The Young Jaguar by Zoe Saadia is the first book in a pre-Aztec trilogy, and introduces us to Atolli, a teenager in the Tepenic Empire of Central America, whose father is Tecpatl, the Chief Warlord. Prior to the rise of the Aztec Empire, this Empire was strong and growing. Tecpatl’s position is very high within the social structure and he is very content, having returned from a series of successful wars, and he loves his family. His wife, Sakuna, followed Tecpatl home when he warred in her native land of the Anasazis, and theirs is a deep and respectful love that has withstood the criticism of the Tepenic elite. Atolli is a hot-headed daredevil, who climbs the walls of the palace with the skill and cunning of a jaguar, just for fun.
The story begins when Atolli, his best friend Mecatl and some other adventurous boys from the warrior school that Atolli attends, roam the palace walls at night, drinking octli, a potent drink reserved for the warriors of the tribe. This is a serious transgression, but an adventure they have taken before. This time, they are discovered and chased and Atolli and Mecatl fall over the wall into one of the palace gardens. There they meet Chictli, the beautiful daughter of the second son of the Emperor, and Atolli is smitten.
His position as Tecpatl’s son saves him from serious punishment, but he has to vow to support Chictli’s father in the future as one of his warriors. At the same time, the Emperor dies, making Tecpatl vow to support his first son as the new Emperor, thus putting him at odds not only with his son, but much of the Tepenic elite. Tecpatl is thus forced to choose between his duty to the new Emperor and his family, which ultimately puts them all in danger. Sakuna uses her skill with herbs and healing to deal with the crisis.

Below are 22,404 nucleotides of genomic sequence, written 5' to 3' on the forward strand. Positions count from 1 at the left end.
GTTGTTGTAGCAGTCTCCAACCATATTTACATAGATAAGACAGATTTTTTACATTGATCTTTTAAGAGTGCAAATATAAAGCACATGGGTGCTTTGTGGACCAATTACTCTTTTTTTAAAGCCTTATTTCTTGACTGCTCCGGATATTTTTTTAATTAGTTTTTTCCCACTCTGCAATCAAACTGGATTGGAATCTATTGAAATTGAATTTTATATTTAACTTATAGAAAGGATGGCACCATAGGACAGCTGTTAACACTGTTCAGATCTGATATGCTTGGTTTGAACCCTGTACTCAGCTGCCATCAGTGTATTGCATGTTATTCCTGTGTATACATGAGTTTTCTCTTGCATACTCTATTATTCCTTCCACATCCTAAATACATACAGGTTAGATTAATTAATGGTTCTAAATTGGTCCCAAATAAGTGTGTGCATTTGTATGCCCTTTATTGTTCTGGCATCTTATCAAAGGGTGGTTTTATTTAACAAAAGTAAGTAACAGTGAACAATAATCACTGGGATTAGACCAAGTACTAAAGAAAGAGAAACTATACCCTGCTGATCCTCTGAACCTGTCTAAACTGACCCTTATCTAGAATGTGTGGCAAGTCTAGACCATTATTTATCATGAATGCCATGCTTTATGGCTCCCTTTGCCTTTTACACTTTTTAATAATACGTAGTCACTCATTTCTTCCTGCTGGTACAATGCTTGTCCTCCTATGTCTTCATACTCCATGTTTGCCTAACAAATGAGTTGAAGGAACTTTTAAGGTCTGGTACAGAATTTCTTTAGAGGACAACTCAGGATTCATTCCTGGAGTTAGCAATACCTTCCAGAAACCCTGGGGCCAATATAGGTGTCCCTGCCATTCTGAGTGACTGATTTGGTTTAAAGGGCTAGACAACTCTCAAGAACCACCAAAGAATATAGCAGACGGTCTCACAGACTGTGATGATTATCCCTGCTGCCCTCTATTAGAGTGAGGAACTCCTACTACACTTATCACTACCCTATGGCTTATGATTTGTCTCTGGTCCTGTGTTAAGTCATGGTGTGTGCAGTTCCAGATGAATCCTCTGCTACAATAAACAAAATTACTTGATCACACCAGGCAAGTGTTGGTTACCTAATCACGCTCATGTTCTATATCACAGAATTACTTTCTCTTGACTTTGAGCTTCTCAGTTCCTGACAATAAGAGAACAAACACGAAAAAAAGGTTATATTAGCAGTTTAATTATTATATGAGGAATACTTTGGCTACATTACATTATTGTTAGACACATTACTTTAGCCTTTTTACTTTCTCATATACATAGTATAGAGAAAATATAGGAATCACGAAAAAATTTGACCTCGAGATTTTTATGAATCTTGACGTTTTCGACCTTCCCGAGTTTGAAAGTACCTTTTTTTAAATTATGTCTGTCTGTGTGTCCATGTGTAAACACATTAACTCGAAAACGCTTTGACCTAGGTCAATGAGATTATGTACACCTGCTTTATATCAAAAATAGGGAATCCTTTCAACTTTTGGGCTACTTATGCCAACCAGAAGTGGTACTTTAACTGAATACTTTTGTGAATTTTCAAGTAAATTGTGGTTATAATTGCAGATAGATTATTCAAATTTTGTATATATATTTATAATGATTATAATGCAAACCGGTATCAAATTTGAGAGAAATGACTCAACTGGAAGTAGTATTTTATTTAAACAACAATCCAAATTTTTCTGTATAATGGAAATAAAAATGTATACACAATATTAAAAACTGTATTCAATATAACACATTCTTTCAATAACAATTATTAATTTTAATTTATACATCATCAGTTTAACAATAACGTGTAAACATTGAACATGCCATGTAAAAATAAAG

I become completely immersed in Zoe Saadia’s historical novels. The characters come alive; because of her detailed research on everything involved in tribal life – customs, food, clothing , jewelry – the reader feels like they are there, amidst the action. Family dynamics, especially in this book, are very recognizable, even though the tribal dynamics are complex. Zoe makes it clear that people haven’t changed much over the centuries: they are greedy, power-hungry, loving, driven, devious, envious, bored and frustrated. These emotions fuel this story.
I highly recommend this book to any lover of historical fiction but more widely to any reader who likes a barn burner of a story with great characters and lots of action. What’s even better is that you can follow Atolli on his journey to adulthood through the next book in the series, The Jaguar Warrior.
Zoe Saadia is the author of two trilogies and one series (11 full-length
novels), all covering the turbulent history of Mesoamerica when the Aztecs were busy coming to power. All are based on more than a decade of research of pre-contact cultures. She is convinced this history of the Americas has been completely overlooked, and she brings it to life through her writing.
She has also written The Peacemaker Series of four books, stories surrounding the creation of the famous Iroquois Confederacy, one of the oldest democracies on earth. I reviewed Two Rivers, one of these books, in a previous post.
When I can fit them into my copious free time, I intend to read all of these!
You can find Zoe Saadia at